Cabbages are one of the oldest vegetables around. It is a strong, sturdy and abundant vegetable which continues to be a dietary staple available in all countries and cultures. It is easy to grow, tolerates the cold and keeps well. The word cabbage derives from the Latin word caput, meaning "head" and is related to brussel sprouts, kale, broccoli and collard greens.

There are many variety of cabbage, each provides unique and strong health benefits. The three most common types are green, red and savoy. Green is the most popular and commonly used where as red cabbage contains the highest level of antioxidant level.

Cabbage is also one of the healthiest vegetables, containing high levels of vitamins and chemicals that inhibit tumor growth and protect cells against free radicals. Nutritional benefits of cabbage include:

  • Reduces the risk of developing colon cancer. Cabbage contains a high content of fibre and fibre helps our intestines to stay healthy by increasing our transit movements.
  • Men who eat cabbage more than once a week, cut their odds of getting colon cancer by 66%.
  • Cabbage contains chemicals that speeds up estrogen metabolism, this is suggested to help reduce the incidence of breast, uterus and ovaries cancer and suppress growth of polys, a prelude to colon cancer.
  • Cabbage is an excellent source of vitamin C (more than oranges) and beta carotene. These antioxidants help to fight free radicals in our body which increases the aging process. Also the high amount of beta carotene also may cut the risk of cataracts.
  • Eating raw cabbage is a good source of folic acid, which lowers the risk of having babies with spina bifida.
  • Cabbage also reduces the risk of heart disease, stroke, alleviate rheumatisms and skin problems.
  • Cabbage contains the fewest calories and least fat of any vegetable.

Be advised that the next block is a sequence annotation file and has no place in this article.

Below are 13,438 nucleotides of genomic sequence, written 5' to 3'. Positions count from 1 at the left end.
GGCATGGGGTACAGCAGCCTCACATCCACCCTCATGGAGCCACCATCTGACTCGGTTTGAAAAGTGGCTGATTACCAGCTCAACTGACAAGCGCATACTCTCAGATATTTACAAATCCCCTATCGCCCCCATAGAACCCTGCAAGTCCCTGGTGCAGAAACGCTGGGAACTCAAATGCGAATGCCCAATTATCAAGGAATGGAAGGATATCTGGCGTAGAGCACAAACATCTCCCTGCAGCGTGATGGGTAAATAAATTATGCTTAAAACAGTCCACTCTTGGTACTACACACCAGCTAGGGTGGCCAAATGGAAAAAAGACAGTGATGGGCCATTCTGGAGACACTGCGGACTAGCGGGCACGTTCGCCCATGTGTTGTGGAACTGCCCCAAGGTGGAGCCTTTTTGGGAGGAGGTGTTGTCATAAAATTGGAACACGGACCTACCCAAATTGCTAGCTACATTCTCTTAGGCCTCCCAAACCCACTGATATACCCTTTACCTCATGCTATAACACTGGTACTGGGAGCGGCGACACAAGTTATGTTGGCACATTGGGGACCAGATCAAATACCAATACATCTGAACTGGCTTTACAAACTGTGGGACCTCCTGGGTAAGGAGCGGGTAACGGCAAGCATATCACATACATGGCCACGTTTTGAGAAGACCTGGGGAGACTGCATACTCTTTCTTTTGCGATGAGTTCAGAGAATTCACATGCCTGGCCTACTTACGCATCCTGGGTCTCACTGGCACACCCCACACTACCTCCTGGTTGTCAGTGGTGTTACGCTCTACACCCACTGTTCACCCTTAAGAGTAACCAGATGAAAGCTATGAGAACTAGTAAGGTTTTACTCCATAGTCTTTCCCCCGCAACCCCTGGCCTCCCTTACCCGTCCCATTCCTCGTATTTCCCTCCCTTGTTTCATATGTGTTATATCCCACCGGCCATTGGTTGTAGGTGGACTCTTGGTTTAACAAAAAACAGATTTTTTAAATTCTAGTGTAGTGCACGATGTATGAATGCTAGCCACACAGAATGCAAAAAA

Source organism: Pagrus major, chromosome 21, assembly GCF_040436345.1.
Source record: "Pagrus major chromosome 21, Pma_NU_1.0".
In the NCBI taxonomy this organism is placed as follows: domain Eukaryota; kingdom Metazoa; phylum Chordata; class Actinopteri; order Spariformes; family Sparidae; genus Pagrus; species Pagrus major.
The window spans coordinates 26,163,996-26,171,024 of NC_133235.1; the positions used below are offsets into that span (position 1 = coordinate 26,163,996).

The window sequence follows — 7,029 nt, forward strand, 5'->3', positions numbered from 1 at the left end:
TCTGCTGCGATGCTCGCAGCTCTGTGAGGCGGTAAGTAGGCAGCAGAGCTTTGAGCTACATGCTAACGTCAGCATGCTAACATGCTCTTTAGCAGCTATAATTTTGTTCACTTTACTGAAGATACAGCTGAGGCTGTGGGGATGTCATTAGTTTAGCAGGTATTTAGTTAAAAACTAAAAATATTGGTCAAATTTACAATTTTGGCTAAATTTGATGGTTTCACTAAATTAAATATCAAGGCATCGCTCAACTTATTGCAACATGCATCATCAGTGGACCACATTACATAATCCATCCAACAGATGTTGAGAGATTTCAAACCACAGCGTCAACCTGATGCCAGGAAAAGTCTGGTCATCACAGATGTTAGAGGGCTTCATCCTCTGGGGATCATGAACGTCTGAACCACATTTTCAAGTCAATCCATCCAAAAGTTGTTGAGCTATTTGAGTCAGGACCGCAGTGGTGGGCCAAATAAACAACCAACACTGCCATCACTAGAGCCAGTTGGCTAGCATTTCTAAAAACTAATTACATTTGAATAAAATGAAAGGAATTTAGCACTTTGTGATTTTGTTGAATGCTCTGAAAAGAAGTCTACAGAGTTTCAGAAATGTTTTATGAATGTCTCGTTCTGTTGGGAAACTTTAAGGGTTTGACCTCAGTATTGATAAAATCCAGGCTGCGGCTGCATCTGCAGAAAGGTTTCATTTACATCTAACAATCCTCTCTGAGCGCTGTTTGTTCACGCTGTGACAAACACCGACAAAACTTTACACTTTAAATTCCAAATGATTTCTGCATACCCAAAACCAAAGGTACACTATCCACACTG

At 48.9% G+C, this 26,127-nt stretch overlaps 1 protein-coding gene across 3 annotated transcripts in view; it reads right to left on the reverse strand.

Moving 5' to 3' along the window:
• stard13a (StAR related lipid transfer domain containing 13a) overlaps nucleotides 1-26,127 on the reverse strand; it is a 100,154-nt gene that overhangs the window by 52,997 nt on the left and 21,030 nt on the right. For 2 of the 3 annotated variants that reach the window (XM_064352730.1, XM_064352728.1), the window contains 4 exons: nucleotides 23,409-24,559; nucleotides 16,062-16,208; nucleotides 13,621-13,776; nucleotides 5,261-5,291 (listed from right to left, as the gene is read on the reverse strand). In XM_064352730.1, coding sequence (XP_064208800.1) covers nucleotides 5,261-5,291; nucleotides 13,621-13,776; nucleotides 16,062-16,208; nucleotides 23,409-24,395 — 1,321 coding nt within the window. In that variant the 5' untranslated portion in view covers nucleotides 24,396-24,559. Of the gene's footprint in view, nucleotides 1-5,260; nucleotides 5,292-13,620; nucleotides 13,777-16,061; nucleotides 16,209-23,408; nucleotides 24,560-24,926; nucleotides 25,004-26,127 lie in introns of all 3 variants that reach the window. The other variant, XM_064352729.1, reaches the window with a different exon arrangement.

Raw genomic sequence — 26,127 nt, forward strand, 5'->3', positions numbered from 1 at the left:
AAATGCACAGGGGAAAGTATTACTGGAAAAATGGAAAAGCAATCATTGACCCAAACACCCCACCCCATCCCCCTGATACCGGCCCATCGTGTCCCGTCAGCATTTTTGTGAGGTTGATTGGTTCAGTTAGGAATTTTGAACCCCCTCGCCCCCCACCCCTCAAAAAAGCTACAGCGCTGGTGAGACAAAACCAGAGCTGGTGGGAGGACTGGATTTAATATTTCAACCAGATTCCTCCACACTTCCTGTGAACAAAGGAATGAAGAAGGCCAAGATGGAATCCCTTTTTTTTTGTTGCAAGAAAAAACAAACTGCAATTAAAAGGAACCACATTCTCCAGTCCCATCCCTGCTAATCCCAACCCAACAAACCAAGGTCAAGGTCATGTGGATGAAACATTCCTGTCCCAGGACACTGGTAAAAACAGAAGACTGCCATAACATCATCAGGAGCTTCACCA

• Drinking fresh raw cabbage juice can alleviate stomach ulcers. Also fresh raw cabbage juice is effective against fungus infections of the feet and skin because of its sulphur content.
  • Contains chlorine and sulphur, which help to cleanse mucous membranes of the stomach and intestines.
  • Cabbage nourishes the spleen-pancreas, regulates the stomach, and relieves abdominal spasms and pain. It treats constipation, the common cold, mental depression, and irritability.
  • Cabbage lowers serum cholesterol (lowers low density lipoprotein which causes hardening and narrowing of arteries).
  • Cabbage boosts the immune system ability to produce more antibodies.
  • The outer, greener cabbage leaves contain more chlorophyll, vitamin E & A, iron and calcium than the inner, pale leaves.

Beware that cabbage reduces absorption of iodine. If you do eat more than 2 to 3 times a week of cabbage, be sure you do not suffer from thyroid disorders and ensure your intake of iodine. Consult your doctor before eating cabbage.  

How to select and store cabbage

  • Keep the cabbage cold, this helps retain the vitamin C content
  • Fresh cabbage will have a generous amount of outer leaves.
  • Check the bottom of the cabbage to be sure the leaves are not beginning to separate from the stem (an indicator of age).
  • Look for stems that are healthy looking, closely trimmed, and are not dry or split.
  • Choose a firm, compact, heavy, large head.
  • Leaves should look fresh and unblemished, showing no evidence of damage or insect bites/ worm damage.
  • Avoid cabbages that have discolored veins
  • Store the whole cabbages in a tightly sealed plastic bag in the refrigerator for up to a week. (remember the older the cabbage gets, the stronger the flavour and odor will be)
  • Cabbage will loose freshness fast once cut, so use within a few days.
  • Cooked cabbage may be refrigerated in a covered container for up to four days.

Cooking/ preparation advice